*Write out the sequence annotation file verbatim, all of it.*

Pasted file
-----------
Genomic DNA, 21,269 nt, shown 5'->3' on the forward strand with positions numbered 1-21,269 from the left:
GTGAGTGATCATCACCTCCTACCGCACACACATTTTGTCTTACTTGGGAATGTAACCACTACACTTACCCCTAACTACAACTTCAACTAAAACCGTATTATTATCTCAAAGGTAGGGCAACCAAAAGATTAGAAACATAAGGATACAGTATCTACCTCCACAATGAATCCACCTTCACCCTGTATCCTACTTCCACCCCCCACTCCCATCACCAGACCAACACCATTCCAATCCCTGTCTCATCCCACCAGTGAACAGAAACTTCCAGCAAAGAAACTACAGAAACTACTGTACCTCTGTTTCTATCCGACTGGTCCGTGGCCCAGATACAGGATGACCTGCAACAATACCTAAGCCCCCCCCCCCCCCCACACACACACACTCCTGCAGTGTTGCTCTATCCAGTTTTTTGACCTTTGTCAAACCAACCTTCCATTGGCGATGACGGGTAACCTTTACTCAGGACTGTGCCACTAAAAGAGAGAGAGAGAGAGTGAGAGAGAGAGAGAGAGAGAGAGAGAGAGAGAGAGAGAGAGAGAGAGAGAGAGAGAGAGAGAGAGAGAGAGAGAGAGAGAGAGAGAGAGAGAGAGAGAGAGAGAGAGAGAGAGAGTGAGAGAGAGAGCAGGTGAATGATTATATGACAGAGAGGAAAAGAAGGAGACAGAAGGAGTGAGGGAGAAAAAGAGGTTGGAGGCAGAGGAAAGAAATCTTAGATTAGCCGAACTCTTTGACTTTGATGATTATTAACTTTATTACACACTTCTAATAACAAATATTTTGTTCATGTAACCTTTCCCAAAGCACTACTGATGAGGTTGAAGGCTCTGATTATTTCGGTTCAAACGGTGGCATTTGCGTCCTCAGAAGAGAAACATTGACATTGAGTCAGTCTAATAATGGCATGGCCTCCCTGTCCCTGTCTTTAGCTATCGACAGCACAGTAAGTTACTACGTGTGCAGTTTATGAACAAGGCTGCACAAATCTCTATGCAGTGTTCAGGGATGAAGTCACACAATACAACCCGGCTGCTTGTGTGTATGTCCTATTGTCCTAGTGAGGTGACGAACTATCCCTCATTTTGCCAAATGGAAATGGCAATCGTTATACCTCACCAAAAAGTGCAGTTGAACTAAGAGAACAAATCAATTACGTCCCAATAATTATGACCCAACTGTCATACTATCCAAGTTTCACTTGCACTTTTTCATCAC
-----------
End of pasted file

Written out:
Genomic DNA, 21,269 nt, shown 5'->3' on the forward strand with positions numbered 1-21,269 from the left:
GTGAGTGATCATCACCTCCTACCGCACACACATTTTGTCTTACTTGGGAATGTAACCACTACACTTACCCCTAACTACAACTTCAACTAAAACCGTATTATTATCTCAAAGGTAGGGCAACCAAAAGATTAGAAACATAAGGATACAGTATCTACCTCCACAATGAATCCACCTTCACCCTGTATCCTACTTCCACCCCCCACTCCCATCACCAGACCAACACCATTCCAATCCCTGTCTCATCCCACCAGTGAACAGAAACTTCCAGCAAAGAAACTACAGAAACTACTGTACCTCTGTTTCTATCCGACTGGTCCGTGGCCCAGATACAGGATGACCTGCAACAATACCTAAGCCCCCCCCCCCCCCCACACACACACACTCCTGCAGTGTTGCTCTATCCAGTTTTTTGACCTTTGTCAAACCAACCTTCCATTGGCGATGACGGGTAACCTTTACTCAGGACTGTGCCACTAAAAGAGAGAGAGAGAGAGTGAGAGAGAGAGAGAGAGAGAGAGAGAGAGAGAGAGAGAGAGAGAGAGAGAGAGAGAGAGAGAGAGAGAGAGAGAGAGAGAGAGAGAGAGAGAGAGAGAGAGAGAGAGAGAGAGAGTGAGAGAGAGAGCAGGTGAATGATTATATGACAGAGAGGAAAAGAAGGAGACAGAAGGAGTGAGGGAGAAAAAGAGGTTGGAGGCAGAGGAAAGAAATCTTAGATTAGCCGAACTCTTTGACTTTGATGATTATTAACTTTATTACACACTTCTAATAACAAATATTTTGTTCATGTAACCTTTCCCAAAGCACTACTGATGAGGTTGAAGGCTCTGATTATTTCGGTTCAAACGGTGGCATTTGCGTCCTCAGAAGAGAAACATTGACATTGAGTCAGTCTAATAATGGCATGGCCTCCCTGTCCCTGTCTTTAGCTATCGACAGCACAGTAAGTTACTACGTGTGCAGTTTATGAACAAGGCTGCACAAATCTCTATGCAGTGTTCAGGGATGAAGTCACACAATACAACCCGGCTGCTTGTGTGTATGTCCTATTGTCCTAGTGAGGTGACGAACTATCCCTCATTTTGCCAAATGGAAATGGCAATCGTTATACCTCACCAAAAAGTGCAGTTGAACTAAGAGAACAAATCAATTACGTCCCAATAATTATGACCCAACTGTCATACTATCCAAGTTTCACTTGCACTTTTTCATCAC